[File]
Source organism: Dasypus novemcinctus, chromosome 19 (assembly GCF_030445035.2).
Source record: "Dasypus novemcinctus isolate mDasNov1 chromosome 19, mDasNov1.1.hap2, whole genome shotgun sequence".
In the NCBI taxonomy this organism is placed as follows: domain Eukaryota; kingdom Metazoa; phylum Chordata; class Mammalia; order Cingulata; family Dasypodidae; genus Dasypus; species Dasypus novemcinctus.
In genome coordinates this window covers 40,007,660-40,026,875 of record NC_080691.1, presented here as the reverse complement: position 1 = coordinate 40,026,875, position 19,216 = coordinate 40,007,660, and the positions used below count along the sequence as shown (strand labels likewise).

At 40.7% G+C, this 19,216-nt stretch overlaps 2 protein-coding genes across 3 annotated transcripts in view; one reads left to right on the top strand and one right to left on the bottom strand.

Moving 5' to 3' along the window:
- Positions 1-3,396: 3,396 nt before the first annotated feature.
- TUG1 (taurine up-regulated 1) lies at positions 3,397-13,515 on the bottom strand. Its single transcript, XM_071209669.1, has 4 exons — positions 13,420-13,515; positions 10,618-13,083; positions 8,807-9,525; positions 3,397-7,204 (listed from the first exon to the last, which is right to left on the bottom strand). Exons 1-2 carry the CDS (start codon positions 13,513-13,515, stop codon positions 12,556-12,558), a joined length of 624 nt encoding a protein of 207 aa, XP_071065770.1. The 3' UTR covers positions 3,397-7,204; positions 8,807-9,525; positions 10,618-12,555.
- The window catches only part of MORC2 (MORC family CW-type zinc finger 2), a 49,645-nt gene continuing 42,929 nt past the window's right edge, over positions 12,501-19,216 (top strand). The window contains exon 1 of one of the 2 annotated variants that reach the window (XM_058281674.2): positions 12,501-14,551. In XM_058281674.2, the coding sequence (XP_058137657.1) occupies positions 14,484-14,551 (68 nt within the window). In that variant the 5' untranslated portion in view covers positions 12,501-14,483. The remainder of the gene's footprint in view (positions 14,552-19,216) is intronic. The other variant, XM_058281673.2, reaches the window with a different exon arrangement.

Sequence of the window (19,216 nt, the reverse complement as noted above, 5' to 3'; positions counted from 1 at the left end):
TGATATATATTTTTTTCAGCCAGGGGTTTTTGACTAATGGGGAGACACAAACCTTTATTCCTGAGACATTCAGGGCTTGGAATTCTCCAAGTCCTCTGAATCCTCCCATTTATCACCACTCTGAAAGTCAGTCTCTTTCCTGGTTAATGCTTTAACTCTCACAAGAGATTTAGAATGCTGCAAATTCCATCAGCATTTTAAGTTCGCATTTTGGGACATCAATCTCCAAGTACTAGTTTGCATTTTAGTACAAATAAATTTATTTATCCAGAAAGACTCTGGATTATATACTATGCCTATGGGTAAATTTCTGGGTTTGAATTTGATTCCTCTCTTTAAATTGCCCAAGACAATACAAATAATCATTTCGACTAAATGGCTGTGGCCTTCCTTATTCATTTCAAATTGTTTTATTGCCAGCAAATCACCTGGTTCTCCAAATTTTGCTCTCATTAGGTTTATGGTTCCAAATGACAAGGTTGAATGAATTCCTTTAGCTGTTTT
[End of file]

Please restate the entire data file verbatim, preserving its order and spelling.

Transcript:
Source organism: Dasypus novemcinctus, chromosome 19 (assembly GCF_030445035.2).
Source record: "Dasypus novemcinctus isolate mDasNov1 chromosome 19, mDasNov1.1.hap2, whole genome shotgun sequence".
In the NCBI taxonomy this organism is placed as follows: domain Eukaryota; kingdom Metazoa; phylum Chordata; class Mammalia; order Cingulata; family Dasypodidae; genus Dasypus; species Dasypus novemcinctus.
In genome coordinates this window covers 40,007,660-40,026,875 of record NC_080691.1, presented here as the reverse complement: position 1 = coordinate 40,026,875, position 19,216 = coordinate 40,007,660, and the positions used below count along the sequence as shown (strand labels likewise).

At 40.7% G+C, this 19,216-nt stretch overlaps 2 protein-coding genes across 3 annotated transcripts in view; one reads left to right on the top strand and one right to left on the bottom strand.

Moving 5' to 3' along the window:
- Positions 1-3,396: 3,396 nt before the first annotated feature.
- TUG1 (taurine up-regulated 1) lies at positions 3,397-13,515 on the bottom strand. Its single transcript, XM_071209669.1, has 4 exons — positions 13,420-13,515; positions 10,618-13,083; positions 8,807-9,525; positions 3,397-7,204 (listed from the first exon to the last, which is right to left on the bottom strand). Exons 1-2 carry the CDS (start codon positions 13,513-13,515, stop codon positions 12,556-12,558), a joined length of 624 nt encoding a protein of 207 aa, XP_071065770.1. The 3' UTR covers positions 3,397-7,204; positions 8,807-9,525; positions 10,618-12,555.
- The window catches only part of MORC2 (MORC family CW-type zinc finger 2), a 49,645-nt gene continuing 42,929 nt past the window's right edge, over positions 12,501-19,216 (top strand). The window contains exon 1 of one of the 2 annotated variants that reach the window (XM_058281674.2): positions 12,501-14,551. In XM_058281674.2, the coding sequence (XP_058137657.1) occupies positions 14,484-14,551 (68 nt within the window). In that variant the 5' untranslated portion in view covers positions 12,501-14,483. The remainder of the gene's footprint in view (positions 14,552-19,216) is intronic. The other variant, XM_058281673.2, reaches the window with a different exon arrangement.

Sequence of the window (19,216 nt, the reverse complement as noted above, 5' to 3'; positions counted from 1 at the left end):
TGATATATATTTTTTTCAGCCAGGGGTTTTTGACTAATGGGGAGACACAAACCTTTATTCCTGAGACATTCAGGGCTTGGAATTCTCCAAGTCCTCTGAATCCTCCCATTTATCACCACTCTGAAAGTCAGTCTCTTTCCTGGTTAATGCTTTAACTCTCACAAGAGATTTAGAATGCTGCAAATTCCATCAGCATTTTAAGTTCGCATTTTGGGACATCAATCTCCAAGTACTAGTTTGCATTTTAGTACAAATAAATTTATTTATCCAGAAAGACTCTGGATTATATACTATGCCTATGGGTAAATTTCTGGGTTTGAATTTGATTCCTCTCTTTAAATTGCCCAAGACAATACAAATAATCATTTCGACTAAATGGCTGTGGCCTTCCTTATTCATTTCAAATTGTTTTATTGCCAGCAAATCACCTGGTTCTCCAAATTTTGCTCTCATTAGGTTTATGGTTCCAAATGACAAGGTTGAATGAATTCCTTTAGCTGTTTT